Expectations for government services continue to rise as innovations in other sectors provide people with modern, simple, intuitive interactions. In one survey, 85% of respondents said they expect government to meet or exceed commercial service standards.2 Government services that fail to meet these expectations further erode much needed trust and confidence in government.
Though the pandemic generated a shock to government, it only highlights the need for greater agility when engaging with the public. For government to meet current challenges and long-standing requirements, it needs to shift its service delivery approach in three ways. As the government defines its top management priorities going forward, these three service delivery principles offer a framework for advancing customer experience improvements and building on recent progress.
- Agencies must understand and address customers’ changing needs far more quickly than they have in the past.
- Employees must be able to deliver services from anywhere, to anywhere.
- Agencies need to offer digital self-service options for more complex interactions, not just for simple transactions.
In our second annual “Government for the People” report, the Partnership for Public Service and Accenture Federal Services take an in-depth look at 11 key services the federal government delivers directly to the public, and have added three new services from last year’s report. Links to each service’s profile are below:
For our research, we interviewed more than 40 leaders who oversee federal services and examined customer feedback data the government publishes. We also analyzed how easy it is to understand and navigate selected agency webpages, and reviewed actions agencies are taking to prioritize customer needs. In addition, we interviewed the caseworkers from congressional offices who help constituents navigate federal services. Our work was informed by input from a quarterly customer experience roundtable we host with more than a dozen agencies, as well as by leading commercial practices.
Key findings and recommendations
The old ways won’t work anymore.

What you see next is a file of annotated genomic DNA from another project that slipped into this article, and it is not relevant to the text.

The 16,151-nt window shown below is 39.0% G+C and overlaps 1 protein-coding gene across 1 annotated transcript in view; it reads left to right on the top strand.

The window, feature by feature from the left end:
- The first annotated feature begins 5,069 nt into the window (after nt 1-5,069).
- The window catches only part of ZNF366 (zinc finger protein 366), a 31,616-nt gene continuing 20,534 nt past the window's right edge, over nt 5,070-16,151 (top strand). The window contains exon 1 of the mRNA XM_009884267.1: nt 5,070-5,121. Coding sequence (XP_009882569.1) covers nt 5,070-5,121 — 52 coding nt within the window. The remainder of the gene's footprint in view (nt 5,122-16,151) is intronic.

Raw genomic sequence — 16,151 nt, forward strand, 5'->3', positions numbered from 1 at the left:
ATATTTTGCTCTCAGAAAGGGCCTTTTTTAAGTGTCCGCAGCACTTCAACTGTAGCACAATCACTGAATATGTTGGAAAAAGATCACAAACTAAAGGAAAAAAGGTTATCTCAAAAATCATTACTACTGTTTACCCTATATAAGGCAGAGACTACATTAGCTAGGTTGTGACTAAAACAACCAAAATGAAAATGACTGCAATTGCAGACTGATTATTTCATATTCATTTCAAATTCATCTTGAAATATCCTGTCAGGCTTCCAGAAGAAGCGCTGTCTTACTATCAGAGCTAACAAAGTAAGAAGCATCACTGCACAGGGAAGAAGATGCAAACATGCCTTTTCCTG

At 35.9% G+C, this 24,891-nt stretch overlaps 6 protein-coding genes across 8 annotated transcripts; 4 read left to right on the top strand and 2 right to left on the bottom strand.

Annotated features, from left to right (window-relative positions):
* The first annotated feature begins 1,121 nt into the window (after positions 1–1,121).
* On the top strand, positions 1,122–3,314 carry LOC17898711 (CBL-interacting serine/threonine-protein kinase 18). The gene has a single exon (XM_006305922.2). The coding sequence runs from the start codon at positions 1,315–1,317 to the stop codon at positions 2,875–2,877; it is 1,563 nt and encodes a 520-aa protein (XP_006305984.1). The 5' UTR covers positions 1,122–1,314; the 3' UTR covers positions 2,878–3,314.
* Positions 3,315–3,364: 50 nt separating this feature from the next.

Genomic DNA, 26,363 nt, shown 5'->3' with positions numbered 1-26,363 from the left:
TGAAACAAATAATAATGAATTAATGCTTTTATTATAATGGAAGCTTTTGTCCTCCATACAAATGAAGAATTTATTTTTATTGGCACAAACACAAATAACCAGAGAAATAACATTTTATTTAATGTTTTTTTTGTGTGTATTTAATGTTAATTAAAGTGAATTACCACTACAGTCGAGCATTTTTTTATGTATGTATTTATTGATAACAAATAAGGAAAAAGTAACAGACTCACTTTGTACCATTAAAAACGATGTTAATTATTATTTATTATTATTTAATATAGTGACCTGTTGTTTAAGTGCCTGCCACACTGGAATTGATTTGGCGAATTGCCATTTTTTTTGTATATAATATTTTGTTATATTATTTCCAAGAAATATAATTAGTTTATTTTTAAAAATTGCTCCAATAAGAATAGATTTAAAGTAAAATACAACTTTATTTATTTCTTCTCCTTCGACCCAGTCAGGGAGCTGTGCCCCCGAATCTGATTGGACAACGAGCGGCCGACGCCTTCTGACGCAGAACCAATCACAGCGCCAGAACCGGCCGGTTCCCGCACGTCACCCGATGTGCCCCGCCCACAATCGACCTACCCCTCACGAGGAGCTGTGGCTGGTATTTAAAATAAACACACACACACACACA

Faced with the challenge of delivering services during an unprecedented crisis, many agencies quickly adopted new strategies to meet changing customer needs. These enhancements should be embraced as the new normal for how government works, not just something it does during a crisis.
Three service delivery principles can help agencies improve customer experience during the pandemic and beyond.
- Quickly understand changing customer needs and pivot accordingly.
- Empower employees to deliver services to anywhere, from anywhere.
- Accelerate self-service capabilities.
We found that the government made progress since last year in addressing feedback and improving the customer experience. Yet some practices that would help agencies meet customer needs should be adopted more widely, including:
- Setting key performance measures based on customer feedback.
- Assigning a senior executive to lead on customer experience.
- Collecting, analyzing and sharing customer feedback publicly.
- Providing support and answering questions on social media.
- Focusing on the experience of people who help others navigate federal services.
- Managing customer experience as an enterprise-wide effort.
Customer experience should remain a centerpiece of the President’s Management Agenda, using the following government-wide strategies to improve services.
- Set an ambitious, government-wide goal to improve customer trust in government.
- Create a team in the White House to manage customer experience efforts with a government-wide perspective.
- Establish a standardized position description for customer experience strategists in government.
A changing approach to delivering federal services
The coronavirus pandemic abruptly changed how customers access and the government provides services, while also radically shifting demand. Agencies had to pivot quickly, and in some cases, they adopted new service delivery strategies to meet changing customer needs. These enhancements, and the processes put in place to execute them quickly, should be embraced as the new normal for how government operates, not just something it does when facing a crisis.
Some agencies are relying more on virtual or, under the new pandemic lexicon, “contactless” services. For example, the Centers for Medicare and Medicaid Services and the Veterans Health Administration prioritized increased access to telehealth services.
Other organizations, such as the IRS and the Office of Federal Student Aid, provided support for people who were struggling financially due to the crisis—delivering millions of economic stimulus payments and helping people understand new options around student loan repayments. Other agencies also found ways to help customers keep important tasks moving despite new constraints, as people continued to seek immigration benefits, apply for farm loans, pass through airport security and customs, and reserve campsites on federal lands.
Some federal services adjusted successfully for this new world, with customers facing only limited hiccups. For other services, the challenges mounted and led to backlogs and delays, often because technology constraints and reliance on paper-based processes made shifting to remote work difficult.
Three key service-delivery principles can help agencies adapt to this current world. The coronavirus elevated the importance of these principles—for the current circumstances, but also for long into the future.